Hi James - thanks for your question. Just for insight, we used the word active to summarise those who do use said social media profiles, whether that be on a daily, weekly, monthly basis. We primarily used this word to differentiate between those who open profiles on, for example, Twitter, but never post from them or engage with others on that platform.

So, in summary, the word active means 'uses' as opposed to 'open but not used'.

Hope that helps - any more questions, let me know

Jon @ Umpf

almost 5 years ago

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Jon Priestley, Account Manager at Umpf

Hi James

Not sure if my previous message got through to you - seems to have been deleted by the stream. We used the word 'active' to differentiate between those who use a social media platform on an ongoing basis (regardless of whether this is daily, weekly, monthly) as opposed to those who have a social media profile but never use it (as some people do to cyber squat, or simply to reserve a profile name for later use).

Hope that helps - any more questions, let me know

Jon

almost 5 years ago

Vikki Chowney

Vikki Chowney, Head of Social at TMW

Probably our spam filter there James, it's a bit tetchy...

almost 5 years ago

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Jon Priestley, Account Manager at Umpf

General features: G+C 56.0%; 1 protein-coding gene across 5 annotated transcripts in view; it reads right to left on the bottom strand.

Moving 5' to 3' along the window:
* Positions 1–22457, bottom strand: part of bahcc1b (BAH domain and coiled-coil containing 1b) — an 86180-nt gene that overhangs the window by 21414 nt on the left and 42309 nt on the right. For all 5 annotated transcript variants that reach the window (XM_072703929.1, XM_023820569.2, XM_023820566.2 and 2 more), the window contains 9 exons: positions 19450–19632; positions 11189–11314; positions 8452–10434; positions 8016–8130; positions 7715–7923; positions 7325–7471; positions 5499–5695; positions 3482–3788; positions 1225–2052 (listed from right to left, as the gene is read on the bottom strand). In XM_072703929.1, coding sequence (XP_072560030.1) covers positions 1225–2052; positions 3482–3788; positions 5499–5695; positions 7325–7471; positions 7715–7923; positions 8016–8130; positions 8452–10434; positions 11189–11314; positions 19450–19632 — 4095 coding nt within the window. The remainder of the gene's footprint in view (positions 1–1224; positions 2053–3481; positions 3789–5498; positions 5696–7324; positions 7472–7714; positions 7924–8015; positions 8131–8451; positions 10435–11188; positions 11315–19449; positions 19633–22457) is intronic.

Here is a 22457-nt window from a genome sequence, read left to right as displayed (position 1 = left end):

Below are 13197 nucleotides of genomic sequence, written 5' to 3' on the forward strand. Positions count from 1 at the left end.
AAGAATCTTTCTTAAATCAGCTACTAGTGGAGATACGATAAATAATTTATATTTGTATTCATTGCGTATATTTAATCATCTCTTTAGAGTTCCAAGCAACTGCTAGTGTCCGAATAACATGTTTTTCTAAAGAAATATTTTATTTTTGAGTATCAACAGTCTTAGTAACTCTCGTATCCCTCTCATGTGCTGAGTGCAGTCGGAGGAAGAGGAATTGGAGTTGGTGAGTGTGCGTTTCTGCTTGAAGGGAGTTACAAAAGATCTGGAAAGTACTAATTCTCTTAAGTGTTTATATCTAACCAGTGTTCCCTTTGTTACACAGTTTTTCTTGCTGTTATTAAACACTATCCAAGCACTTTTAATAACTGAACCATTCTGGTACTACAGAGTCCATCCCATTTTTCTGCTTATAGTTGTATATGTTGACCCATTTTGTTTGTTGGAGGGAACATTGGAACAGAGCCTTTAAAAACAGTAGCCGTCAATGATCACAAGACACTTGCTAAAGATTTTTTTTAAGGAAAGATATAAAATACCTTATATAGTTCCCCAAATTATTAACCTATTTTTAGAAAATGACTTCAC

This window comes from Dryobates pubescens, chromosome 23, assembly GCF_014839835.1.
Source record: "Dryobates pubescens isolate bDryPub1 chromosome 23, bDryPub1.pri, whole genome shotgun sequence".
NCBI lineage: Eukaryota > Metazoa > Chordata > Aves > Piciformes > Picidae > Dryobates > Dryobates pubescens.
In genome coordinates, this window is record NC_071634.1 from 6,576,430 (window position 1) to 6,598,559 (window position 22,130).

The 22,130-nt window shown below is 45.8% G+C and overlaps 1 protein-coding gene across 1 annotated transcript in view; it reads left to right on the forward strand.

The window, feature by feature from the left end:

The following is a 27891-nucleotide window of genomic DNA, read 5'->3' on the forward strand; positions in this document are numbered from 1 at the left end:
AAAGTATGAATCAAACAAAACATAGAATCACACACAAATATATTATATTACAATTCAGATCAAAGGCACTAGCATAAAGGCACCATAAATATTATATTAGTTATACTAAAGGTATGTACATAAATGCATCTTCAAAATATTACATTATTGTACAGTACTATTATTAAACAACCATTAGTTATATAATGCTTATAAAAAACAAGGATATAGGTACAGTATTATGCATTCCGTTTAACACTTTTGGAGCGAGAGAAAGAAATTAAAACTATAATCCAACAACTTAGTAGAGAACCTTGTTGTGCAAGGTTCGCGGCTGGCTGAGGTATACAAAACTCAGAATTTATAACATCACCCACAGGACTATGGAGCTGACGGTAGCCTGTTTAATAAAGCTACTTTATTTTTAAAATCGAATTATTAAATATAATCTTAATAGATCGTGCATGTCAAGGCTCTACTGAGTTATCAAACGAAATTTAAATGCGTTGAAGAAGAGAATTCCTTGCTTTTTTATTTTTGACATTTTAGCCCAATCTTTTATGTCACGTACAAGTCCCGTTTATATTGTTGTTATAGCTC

Thanks Vikki - seems to have posted ok now.

almost 5 years ago

James Docherty

James Docherty, Consultant at ePro

Hi Jon - thanks for the follow up info (no, I only got the message in the comments above). Given your perspective, I guess it's more about regularity than frequency. I think it's a really interesting subject and a challenging area to measure.

So, do you think "which of these social networks do you regularly use" vs "which of these social networks do you frequently use" would yield different results?

Clearly, FB's figures wouldn't change much but others might see a higher percentage of regular, infrequent users.

Is there an industry standard for 'active' users of social networks (like unique users is for web traffic)? If there isn't, I'd like to see one that incorporated some element of interaction ('like' something, message someone, post content, rate content etc) to qualify as a 'visit'. Simply watching a video on YouTube etc or being logged in is covered off in traditional traffic stats.

almost 5 years ago

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Jon Priestley, Account Manager at Umpf